Inside the hall the majority of the sales tables were, like the cosplayers, also dominated by manga and anime. However there were sections for computer games, both single and multi-player, trading card games, an American wrestling ring(!), A-Team and Scooby-Doo Mystery Machine vans, plus a nice K-9, a smallish TARDIS and a rather poor Dalek for fans to get their photos taken beside.

One large corner took in the main stage with plenty of chairs and an impressive audio visual suite where the main panels and the live Japanese pop music took place. After various people from Caprica, Fringe and BBC’s Merlin on the Saturday, Sunday also saw the team from BBC3’s medical horror Pulse including writer Paul Cornell (above) and Stargate Universe’s Alaina Huffman (medic TJ) and the irrepressible Jamil Walker Smith (Sgt Greer) plus SG1’s David DeLuise (below).

With the main theatre only divided off from the main hall by black curtains, the panels were often affected by the noise outside and while the SG:U panel went well, the Pulse panel suffered from the amount of noise from the wrestling ring which unfortunately drowned out much of what was said being.

The far corner of the hall held the Comic Village with artists, publishers and small pressers mixed together in well laid out rows with their own stage for talks and discussions to take place.

With upwards of 70 tables in this section alone, while it may only have taken up an eighth of the hall’s floor space, it was a major British comics gathering in its own right with familiar names such as Markosia, Self Made Hero, The DFC and Sweatdrop displaying on multiple tables…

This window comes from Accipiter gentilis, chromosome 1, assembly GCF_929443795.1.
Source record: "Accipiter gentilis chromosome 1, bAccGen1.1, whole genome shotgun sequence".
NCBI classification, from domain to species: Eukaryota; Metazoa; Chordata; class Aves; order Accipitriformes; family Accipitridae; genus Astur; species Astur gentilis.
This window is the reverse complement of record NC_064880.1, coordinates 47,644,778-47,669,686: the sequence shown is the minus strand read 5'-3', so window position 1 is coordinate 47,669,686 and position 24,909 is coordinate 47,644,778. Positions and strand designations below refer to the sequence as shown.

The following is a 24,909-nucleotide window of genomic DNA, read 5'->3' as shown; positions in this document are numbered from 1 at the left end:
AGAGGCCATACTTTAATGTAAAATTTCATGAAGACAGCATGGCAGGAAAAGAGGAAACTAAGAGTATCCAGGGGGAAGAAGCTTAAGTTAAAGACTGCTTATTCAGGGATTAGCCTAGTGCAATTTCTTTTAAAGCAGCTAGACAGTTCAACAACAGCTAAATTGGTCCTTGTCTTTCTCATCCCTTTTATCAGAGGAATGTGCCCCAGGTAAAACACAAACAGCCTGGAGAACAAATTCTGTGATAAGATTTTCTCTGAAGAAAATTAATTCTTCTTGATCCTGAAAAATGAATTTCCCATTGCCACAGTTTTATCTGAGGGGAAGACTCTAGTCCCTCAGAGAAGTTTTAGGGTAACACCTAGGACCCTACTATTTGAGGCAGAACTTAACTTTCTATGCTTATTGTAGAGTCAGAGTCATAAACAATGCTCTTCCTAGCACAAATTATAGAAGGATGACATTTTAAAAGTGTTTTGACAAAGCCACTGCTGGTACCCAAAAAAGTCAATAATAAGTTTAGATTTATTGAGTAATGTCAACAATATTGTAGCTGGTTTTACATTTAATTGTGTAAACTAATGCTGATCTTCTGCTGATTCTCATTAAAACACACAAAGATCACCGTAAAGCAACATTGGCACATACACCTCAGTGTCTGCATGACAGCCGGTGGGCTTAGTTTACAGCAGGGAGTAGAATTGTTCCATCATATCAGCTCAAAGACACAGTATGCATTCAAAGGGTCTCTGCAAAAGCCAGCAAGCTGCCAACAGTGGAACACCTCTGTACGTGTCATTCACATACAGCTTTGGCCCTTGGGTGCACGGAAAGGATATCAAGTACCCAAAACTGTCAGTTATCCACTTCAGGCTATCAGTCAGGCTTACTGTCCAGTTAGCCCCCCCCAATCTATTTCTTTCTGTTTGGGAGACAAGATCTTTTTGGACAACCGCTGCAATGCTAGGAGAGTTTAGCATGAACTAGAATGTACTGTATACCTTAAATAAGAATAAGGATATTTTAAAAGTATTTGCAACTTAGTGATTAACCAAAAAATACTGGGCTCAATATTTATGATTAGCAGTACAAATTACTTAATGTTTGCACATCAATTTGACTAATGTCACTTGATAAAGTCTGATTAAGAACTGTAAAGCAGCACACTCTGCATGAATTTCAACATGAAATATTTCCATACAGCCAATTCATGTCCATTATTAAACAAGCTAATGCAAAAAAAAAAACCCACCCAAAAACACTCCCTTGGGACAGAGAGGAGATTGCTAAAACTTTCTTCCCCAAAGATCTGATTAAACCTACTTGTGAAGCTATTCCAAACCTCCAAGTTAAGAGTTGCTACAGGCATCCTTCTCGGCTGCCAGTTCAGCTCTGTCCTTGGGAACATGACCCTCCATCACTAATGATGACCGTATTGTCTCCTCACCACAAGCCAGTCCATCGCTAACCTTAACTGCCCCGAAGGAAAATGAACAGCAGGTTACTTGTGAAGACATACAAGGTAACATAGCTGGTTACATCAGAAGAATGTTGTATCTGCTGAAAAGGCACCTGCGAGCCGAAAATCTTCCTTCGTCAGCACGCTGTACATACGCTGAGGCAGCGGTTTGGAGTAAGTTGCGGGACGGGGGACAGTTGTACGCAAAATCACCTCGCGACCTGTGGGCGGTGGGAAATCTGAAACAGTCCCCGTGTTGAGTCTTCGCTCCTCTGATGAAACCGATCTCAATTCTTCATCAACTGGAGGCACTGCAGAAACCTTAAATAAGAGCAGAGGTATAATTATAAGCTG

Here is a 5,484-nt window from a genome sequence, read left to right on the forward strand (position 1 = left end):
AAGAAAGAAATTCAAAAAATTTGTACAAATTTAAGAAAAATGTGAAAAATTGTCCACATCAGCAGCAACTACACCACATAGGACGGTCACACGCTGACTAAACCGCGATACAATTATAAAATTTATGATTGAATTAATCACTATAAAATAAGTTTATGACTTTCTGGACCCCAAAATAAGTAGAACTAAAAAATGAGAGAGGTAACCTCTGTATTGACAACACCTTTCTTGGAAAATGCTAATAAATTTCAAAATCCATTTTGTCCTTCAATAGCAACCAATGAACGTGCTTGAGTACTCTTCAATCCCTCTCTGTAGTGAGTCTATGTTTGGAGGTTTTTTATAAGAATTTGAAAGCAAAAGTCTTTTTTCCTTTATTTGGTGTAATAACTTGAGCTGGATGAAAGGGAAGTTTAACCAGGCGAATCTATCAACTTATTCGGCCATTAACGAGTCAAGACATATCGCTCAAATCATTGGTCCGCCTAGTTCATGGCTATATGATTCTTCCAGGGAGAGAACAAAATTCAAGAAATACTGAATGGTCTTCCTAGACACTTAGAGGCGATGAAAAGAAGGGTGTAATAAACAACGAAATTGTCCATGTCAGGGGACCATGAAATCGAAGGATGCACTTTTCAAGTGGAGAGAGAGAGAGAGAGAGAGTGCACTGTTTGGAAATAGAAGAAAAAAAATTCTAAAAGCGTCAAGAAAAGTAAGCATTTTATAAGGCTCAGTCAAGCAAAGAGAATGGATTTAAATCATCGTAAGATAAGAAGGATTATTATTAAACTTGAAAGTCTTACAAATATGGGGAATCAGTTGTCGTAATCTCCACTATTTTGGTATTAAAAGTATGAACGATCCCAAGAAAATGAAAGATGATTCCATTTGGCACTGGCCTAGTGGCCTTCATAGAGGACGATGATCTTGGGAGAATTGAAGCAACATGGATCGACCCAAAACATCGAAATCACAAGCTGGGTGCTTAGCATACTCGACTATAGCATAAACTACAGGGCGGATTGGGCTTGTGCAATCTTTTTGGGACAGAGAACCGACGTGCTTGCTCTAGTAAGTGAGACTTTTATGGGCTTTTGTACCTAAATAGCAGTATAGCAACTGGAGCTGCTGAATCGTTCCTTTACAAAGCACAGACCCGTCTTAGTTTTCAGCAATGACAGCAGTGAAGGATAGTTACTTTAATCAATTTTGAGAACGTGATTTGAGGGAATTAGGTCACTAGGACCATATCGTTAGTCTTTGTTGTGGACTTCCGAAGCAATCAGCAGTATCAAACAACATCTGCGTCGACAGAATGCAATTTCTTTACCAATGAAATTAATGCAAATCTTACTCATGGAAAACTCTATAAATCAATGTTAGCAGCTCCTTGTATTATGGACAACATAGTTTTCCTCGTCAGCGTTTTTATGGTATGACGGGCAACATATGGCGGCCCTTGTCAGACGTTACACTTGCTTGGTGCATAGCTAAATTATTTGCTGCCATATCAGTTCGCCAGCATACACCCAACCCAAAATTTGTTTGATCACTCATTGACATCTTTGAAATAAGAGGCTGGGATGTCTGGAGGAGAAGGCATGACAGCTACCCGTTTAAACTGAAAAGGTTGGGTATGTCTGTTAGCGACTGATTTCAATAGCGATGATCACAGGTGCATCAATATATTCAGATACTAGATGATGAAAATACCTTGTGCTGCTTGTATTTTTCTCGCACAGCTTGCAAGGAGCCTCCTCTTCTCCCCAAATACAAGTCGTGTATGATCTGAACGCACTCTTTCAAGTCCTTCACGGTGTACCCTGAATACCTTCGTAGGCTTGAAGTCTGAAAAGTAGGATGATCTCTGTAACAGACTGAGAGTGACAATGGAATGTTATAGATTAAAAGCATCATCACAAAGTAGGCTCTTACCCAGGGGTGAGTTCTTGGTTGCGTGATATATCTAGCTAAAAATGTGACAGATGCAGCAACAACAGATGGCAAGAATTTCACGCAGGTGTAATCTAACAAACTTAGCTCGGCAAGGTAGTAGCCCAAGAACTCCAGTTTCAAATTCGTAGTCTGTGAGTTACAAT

… and familiar faces such as Sarah McIntyre, Lauren O’Farrell and Gary Northfield of The Fleece Station.

The table rates were low enough that small pressers were able to attend and show off their wares to a much larger audience than normal, such as John Maybury and partner Siobhan Hillman on the Space Babe 113 table, which has deservedly been Eagle Award nominated for the best British black and white comicbook.

Also there were artist Al Davison and writer Tony Lee showing off the collected edition of their ongoing American IDW Doctor Who comic which has been nominated in three different Eagle categories.

Steve Tanner of Time Bomb Comics was also there and who, as well as selling his titles, was proudly showing off his new daughter Sasha who was attending her second convention in two weeks having been in Bristol the week before and who, remarkably, was sleeping through the noise and chaos around her in the Expo hall.

Asking Steve about how his non-manga titles were selling to an overwhelmingly manga crowd, he said that he was delighted with his sales and that he had sold more at Expo in one day than at Bristol in two.

Perhaps his increase in sales was down to the sheer number of people attending the Expo. Coupled the number of attendees to the mix of tables in the Comic Village and the table cost, this certainly appears to be an event that more comics creators should be taking a look at attending.

For the comics fan the draw may not be as much as for a Bristol or BICS, but MCM Expo is such a vibrant celebration of popular culture that it makes for an event that is worth experiencing at least once.

The next London MCM Expo is at ExCel London on 30/31 October 2010. More details are available at the MCM Expo website.